Lodge's fiction has been described as good writing with a good laugh, and he is praised for his ability to treat serious subjects sardonically. This comic touch is evident in his first novel, "The Picturegoers" (1960) in which the conflict of Catholicism with sensual desire, a recurrent theme, is handled with wit and intelligence. "How Far Can You Go" (1980) released in United States as "Souls and Bodies" (1982) also examines sexual and religious evolution in a marvelously funny way. "Changing Places: A Tale of Two Campuses" (1975, 1979), based on Lodge's experience in Berkeley as a visiting professor, won the Hawthorne Prize and the Yorkshire Post fiction prize and solidified his reputation in America. Some of the author's other hilarious novels include "Nice Work" (1989), which Lodge adapted into an award-winning television series, and "Therapy" (1995), a sardonic look at mid-life crisis.

Lodge's nonfiction includes a body of work begun in 1966 with "The Language of Fiction" and includes "The Art of Fiction: Illustrated from Classic and Modern Texts" (1992) and "The Practice of Writing: Essays, Lectures, Reviews and a Diary"(1996). In a unique approach, he often uses his own works for critical examination and tries to give prospective writers insights into the complex creative process.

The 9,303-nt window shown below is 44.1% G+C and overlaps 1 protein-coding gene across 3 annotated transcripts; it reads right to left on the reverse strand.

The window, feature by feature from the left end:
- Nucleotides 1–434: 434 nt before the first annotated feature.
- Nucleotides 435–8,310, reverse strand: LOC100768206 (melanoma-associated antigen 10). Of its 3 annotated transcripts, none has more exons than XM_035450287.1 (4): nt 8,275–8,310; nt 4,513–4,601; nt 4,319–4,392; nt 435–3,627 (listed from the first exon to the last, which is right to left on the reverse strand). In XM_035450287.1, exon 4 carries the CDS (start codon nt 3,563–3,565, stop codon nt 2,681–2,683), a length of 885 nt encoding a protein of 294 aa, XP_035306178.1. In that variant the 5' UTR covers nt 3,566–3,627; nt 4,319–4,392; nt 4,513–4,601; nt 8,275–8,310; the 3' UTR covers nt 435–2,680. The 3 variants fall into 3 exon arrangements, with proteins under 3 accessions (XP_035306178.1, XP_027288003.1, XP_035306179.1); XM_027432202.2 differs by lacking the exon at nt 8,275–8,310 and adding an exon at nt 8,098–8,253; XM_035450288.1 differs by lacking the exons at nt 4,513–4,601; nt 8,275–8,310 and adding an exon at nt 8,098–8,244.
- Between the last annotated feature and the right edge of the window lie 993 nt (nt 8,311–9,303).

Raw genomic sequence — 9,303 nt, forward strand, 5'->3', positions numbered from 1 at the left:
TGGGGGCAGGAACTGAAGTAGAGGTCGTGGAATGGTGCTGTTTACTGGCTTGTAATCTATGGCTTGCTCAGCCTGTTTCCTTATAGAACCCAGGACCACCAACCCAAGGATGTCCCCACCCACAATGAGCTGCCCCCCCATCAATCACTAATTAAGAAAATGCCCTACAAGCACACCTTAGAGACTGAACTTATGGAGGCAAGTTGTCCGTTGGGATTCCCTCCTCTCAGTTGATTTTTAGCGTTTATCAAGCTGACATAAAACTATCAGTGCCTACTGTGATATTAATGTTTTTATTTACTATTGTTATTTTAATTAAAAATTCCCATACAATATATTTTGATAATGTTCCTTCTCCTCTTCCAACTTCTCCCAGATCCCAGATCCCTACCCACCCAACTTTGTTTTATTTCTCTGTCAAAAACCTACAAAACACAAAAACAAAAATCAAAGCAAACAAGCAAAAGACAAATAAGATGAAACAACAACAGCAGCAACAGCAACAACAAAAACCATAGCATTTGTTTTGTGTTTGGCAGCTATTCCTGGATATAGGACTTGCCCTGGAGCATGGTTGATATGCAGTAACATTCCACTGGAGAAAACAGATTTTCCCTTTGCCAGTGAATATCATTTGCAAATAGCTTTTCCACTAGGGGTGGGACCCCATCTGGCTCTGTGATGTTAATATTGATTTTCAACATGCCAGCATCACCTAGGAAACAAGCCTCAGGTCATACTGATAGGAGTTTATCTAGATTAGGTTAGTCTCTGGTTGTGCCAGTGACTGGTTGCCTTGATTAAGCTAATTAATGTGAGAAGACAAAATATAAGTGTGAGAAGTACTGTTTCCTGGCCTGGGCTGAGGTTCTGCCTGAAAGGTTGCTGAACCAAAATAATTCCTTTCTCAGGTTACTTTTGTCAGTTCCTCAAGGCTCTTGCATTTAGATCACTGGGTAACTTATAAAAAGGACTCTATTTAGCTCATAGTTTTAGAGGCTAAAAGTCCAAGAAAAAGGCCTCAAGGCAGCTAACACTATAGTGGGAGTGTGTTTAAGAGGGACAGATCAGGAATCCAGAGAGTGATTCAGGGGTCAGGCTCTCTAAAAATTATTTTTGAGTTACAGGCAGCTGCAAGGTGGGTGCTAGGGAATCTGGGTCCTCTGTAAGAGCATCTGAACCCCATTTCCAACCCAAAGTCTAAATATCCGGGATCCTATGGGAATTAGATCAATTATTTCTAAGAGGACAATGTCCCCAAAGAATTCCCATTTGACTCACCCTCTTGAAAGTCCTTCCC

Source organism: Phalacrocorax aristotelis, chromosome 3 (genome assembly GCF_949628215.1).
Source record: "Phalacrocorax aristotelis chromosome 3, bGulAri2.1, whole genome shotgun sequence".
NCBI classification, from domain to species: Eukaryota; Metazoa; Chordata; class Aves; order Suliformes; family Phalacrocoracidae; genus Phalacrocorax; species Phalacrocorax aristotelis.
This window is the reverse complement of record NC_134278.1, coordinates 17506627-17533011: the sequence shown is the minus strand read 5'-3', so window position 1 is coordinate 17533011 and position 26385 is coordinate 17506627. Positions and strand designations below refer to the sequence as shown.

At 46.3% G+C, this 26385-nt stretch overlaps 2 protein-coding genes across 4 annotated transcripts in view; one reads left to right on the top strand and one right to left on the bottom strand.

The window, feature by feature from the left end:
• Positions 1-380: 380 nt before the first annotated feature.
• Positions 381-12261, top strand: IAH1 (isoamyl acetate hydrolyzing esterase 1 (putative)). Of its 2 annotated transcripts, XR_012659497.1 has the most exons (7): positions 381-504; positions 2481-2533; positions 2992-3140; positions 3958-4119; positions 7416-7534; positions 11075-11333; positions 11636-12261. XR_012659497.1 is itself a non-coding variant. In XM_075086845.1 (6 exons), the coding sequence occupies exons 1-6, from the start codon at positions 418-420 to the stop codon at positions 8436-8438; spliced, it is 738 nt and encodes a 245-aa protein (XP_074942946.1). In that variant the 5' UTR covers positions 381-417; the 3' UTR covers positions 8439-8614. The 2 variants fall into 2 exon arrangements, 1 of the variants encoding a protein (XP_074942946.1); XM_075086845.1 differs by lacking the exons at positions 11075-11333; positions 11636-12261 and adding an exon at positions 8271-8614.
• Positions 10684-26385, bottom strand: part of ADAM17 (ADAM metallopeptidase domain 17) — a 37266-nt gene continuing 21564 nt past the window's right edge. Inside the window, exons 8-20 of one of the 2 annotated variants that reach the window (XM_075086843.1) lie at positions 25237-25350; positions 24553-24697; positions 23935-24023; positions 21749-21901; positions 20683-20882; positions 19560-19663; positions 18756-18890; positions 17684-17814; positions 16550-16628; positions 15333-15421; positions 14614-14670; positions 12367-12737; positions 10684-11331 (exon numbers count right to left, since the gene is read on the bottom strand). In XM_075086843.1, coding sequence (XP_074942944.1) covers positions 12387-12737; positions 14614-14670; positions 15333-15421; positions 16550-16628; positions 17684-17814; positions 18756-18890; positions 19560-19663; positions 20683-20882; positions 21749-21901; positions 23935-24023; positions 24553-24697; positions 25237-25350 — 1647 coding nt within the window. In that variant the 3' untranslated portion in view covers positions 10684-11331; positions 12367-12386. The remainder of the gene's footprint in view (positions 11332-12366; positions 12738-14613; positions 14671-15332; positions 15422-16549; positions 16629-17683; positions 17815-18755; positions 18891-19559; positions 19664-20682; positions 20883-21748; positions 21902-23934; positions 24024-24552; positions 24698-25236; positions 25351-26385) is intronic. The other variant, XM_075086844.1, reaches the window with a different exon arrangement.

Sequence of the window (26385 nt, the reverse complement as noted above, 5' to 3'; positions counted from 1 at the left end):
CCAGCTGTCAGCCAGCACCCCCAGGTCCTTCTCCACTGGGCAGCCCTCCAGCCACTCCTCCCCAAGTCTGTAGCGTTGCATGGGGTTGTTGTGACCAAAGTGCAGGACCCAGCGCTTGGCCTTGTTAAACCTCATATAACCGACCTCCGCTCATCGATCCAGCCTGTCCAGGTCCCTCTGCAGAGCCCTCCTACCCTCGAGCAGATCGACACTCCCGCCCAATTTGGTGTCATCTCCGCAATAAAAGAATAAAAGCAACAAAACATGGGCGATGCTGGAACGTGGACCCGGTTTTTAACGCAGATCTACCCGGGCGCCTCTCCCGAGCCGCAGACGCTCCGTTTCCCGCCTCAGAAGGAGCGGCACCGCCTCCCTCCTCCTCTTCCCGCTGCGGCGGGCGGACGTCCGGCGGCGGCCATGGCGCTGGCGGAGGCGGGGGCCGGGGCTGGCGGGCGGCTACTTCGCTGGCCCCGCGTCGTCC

David John Lodge was born in London on January 28, 1935. He has a B.A. (1955) and M.A (1959) from University College, London and a Ph.D. (1967) and an Honorary Professorship (1987) from the University of Birmingham. Lodge is a Fellow of the Royal Society of Literature.

(Bowker Author Biography) David Lodge is the author of ten novels & a novella, including "Changing Places", "Small World" (shortlisted for the Booker Prize in 1984), "Nice Work" (also shortlisted for the Booker), "Paradise News", "Therapy", &, most recently, "Home Truths". He is also the author of several works of literary criticism, including "The Art of Fiction" & "The Practice of Writing". He lives in Birmingham, England.